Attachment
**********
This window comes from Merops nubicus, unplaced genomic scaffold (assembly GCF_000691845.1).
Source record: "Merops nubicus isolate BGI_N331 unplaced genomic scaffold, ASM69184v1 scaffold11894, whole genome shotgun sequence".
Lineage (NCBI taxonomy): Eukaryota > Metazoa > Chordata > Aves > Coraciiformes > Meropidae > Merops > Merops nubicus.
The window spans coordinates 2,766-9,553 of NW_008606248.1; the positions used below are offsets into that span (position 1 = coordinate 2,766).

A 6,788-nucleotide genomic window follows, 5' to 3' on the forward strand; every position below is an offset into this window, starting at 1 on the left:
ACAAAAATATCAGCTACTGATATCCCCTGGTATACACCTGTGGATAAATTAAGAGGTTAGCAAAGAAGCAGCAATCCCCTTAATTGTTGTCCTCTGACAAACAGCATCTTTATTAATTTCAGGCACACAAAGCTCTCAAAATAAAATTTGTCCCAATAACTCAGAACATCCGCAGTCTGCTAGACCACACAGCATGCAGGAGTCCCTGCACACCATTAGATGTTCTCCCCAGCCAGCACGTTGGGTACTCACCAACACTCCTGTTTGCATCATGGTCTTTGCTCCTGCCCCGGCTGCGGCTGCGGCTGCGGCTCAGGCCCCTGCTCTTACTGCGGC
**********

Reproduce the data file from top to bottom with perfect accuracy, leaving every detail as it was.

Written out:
This window comes from Merops nubicus, unplaced genomic scaffold (assembly GCF_000691845.1).
Source record: "Merops nubicus isolate BGI_N331 unplaced genomic scaffold, ASM69184v1 scaffold11894, whole genome shotgun sequence".
Lineage (NCBI taxonomy): Eukaryota > Metazoa > Chordata > Aves > Coraciiformes > Meropidae > Merops > Merops nubicus.
The window spans coordinates 2,766-9,553 of NW_008606248.1; the positions used below are offsets into that span (position 1 = coordinate 2,766).

A 6,788-nucleotide genomic window follows, 5' to 3' on the forward strand; every position below is an offset into this window, starting at 1 on the left:
ACAAAAATATCAGCTACTGATATCCCCTGGTATACACCTGTGGATAAATTAAGAGGTTAGCAAAGAAGCAGCAATCCCCTTAATTGTTGTCCTCTGACAAACAGCATCTTTATTAATTTCAGGCACACAAAGCTCTCAAAATAAAATTTGTCCCAATAACTCAGAACATCCGCAGTCTGCTAGACCACACAGCATGCAGGAGTCCCTGCACACCATTAGATGTTCTCCCCAGCCAGCACGTTGGGTACTCACCAACACTCCTGTTTGCATCATGGTCTTTGCTCCTGCCCCGGCTGCGGCTGCGGCTGCGGCTCAGGCCCCTGCTCTTACTGCGGC